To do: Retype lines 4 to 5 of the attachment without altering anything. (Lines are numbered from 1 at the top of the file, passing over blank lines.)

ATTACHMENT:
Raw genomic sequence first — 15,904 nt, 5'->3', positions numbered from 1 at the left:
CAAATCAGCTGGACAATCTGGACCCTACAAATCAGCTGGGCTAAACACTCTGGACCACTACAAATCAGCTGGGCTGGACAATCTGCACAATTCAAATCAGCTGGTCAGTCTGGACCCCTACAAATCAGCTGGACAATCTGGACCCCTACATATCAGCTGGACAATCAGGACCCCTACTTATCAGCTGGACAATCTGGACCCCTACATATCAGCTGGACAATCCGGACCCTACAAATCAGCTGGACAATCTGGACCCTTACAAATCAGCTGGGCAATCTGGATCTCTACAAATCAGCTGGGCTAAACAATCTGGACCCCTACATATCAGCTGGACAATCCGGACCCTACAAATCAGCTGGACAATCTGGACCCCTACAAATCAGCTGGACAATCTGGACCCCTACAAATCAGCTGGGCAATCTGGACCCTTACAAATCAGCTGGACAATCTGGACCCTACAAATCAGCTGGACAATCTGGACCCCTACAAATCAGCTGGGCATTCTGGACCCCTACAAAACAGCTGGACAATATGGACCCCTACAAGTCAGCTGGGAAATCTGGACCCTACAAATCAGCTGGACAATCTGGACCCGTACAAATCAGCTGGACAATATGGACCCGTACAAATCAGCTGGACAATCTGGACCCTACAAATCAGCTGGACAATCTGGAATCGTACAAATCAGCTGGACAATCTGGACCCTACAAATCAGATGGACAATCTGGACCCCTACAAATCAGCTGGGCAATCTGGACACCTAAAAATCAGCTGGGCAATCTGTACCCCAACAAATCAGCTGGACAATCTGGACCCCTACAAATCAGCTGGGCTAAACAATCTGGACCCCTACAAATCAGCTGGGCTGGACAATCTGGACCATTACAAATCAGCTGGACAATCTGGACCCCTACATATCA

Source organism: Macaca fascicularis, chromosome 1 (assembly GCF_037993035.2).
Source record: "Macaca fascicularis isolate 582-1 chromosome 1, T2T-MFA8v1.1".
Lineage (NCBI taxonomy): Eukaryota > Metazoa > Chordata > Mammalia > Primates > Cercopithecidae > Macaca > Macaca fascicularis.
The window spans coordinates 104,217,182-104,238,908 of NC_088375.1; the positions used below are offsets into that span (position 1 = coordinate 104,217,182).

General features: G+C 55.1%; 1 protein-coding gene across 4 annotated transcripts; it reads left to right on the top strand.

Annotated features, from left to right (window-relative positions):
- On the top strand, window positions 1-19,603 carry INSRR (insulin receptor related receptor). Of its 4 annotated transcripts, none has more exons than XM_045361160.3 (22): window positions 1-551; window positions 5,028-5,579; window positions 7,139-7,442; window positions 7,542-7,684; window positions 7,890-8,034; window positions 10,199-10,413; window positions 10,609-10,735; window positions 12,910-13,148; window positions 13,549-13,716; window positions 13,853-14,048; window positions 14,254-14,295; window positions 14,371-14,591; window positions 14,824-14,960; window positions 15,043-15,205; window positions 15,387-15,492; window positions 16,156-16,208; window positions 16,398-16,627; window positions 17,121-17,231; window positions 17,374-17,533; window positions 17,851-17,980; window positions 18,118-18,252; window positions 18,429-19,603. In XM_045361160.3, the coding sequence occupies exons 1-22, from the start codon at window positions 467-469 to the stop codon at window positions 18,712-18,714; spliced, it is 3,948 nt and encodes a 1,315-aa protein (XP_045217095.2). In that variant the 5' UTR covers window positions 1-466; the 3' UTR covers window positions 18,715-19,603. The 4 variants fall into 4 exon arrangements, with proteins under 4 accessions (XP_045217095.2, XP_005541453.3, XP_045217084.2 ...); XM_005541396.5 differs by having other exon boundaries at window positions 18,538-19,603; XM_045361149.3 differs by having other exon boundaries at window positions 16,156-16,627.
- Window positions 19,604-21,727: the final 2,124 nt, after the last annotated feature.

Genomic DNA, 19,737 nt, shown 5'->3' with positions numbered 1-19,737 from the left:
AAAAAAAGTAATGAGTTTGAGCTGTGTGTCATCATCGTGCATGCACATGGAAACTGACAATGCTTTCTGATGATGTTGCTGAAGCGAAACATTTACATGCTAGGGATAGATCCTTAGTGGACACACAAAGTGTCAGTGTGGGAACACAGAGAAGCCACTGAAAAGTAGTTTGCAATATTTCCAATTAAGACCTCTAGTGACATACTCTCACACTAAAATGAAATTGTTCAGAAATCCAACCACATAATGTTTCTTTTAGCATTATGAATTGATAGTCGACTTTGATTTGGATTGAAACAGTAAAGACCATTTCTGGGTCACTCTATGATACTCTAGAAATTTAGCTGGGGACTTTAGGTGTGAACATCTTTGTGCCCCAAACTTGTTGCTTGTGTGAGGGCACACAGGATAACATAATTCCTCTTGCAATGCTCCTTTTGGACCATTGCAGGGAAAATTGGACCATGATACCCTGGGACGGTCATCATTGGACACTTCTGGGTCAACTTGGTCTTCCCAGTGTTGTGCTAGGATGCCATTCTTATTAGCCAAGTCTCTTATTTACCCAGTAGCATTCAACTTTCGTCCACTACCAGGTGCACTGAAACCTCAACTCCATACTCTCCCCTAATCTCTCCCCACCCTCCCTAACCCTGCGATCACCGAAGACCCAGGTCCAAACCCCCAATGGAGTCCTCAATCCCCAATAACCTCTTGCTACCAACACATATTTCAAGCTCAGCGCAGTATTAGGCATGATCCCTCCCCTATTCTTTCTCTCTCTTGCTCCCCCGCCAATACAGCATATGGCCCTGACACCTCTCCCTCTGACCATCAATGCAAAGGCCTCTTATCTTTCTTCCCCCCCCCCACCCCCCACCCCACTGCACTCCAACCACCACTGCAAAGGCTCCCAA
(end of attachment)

Source record: "Macaca fascicularis isolate 582-1 chromosome 1, T2T-MFA8v1.1".
Lineage (NCBI taxonomy): Eukaryota > Metazoa > Chordata > Mammalia > Primates > Cercopithecidae > Macaca > Macaca fascicularis.